We used a hydrogen (H2)-based biofilm to treat a groundwater contaminated with perchlorate (ClO4-) at ∼10mg/L, an unusually high concentration. To enhance ClO4- removal, we either increased the H2 pressure or decreased the electron-acceptor surface loading. The ClO4- removal increased from 94% to 98% when the H2 pressure was increased from 1.3 to 1.7atm when the total acceptor surface loading was 0.49gH2/m2day. We then decreased the acceptor surface loading stepwise from 0.49 to 0.07gH2/m2day, and the ClO4- removal improved to 99.6%, giving an effluent ClO4- concentration of 41μg/L. However, the tradeoff was that sulfate (SO42-) reduction occurred, reaching 85% conversion at the lowest acceptor surface loading (0.07gH2/m2day). In two steady states with the highest ClO4- reduction, we assayed for the presence of perchlorate-reducing bacteria (PRB), denitrifying bacteria (DB), and sulfate-reducing bacteria (SRB) by quantitative polymerase chain reaction (qPCR) targeting characteristic reductases. The qPCR results documented competition between PRB and SRB for space within the biofilm. A simple model analysis for a steady-state biofilm suggests that competition from SRB pushed the PRB to locations having a higher detachment rate, which prevented them from driving the ClO4- concentration below 41μg/L.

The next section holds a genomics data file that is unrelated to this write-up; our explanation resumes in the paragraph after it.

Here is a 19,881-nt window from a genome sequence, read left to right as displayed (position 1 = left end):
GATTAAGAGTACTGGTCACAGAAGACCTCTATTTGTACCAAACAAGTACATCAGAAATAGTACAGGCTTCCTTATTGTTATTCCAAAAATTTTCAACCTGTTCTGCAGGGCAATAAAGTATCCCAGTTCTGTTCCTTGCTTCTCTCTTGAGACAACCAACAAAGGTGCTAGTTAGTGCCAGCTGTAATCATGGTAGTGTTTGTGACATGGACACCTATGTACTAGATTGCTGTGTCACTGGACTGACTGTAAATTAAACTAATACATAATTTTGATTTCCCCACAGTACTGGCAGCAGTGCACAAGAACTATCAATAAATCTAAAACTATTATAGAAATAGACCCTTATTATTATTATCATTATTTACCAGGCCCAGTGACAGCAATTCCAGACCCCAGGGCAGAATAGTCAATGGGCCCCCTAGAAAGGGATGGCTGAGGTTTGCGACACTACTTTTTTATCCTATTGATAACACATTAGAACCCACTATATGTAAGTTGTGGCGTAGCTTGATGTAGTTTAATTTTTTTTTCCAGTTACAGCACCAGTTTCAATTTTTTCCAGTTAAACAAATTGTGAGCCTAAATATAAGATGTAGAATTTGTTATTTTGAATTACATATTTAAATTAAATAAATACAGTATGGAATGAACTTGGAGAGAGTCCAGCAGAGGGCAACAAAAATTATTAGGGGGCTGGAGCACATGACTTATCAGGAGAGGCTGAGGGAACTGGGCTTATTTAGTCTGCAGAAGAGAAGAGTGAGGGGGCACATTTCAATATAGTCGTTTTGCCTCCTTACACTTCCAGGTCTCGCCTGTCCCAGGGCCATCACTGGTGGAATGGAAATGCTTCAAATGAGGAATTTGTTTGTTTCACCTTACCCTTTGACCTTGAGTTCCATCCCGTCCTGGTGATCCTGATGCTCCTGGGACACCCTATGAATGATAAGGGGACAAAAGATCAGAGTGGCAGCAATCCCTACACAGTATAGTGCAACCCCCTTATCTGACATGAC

Original languageEnglish (US)
Pages (from-to)3139-3147
Number of pages9
JournalBiotechnology and bioengineering
Issue number12
StatePublished - Dec 2013


  • Biofilm detachment
  • Groundwater remediation
  • Microbial community
  • Perchlorate reduction
  • QPCR
  • Sulfate reduction

ASJC Scopus subject areas

  • Biotechnology
  • Bioengineering
  • Applied Microbiology and Biotechnology


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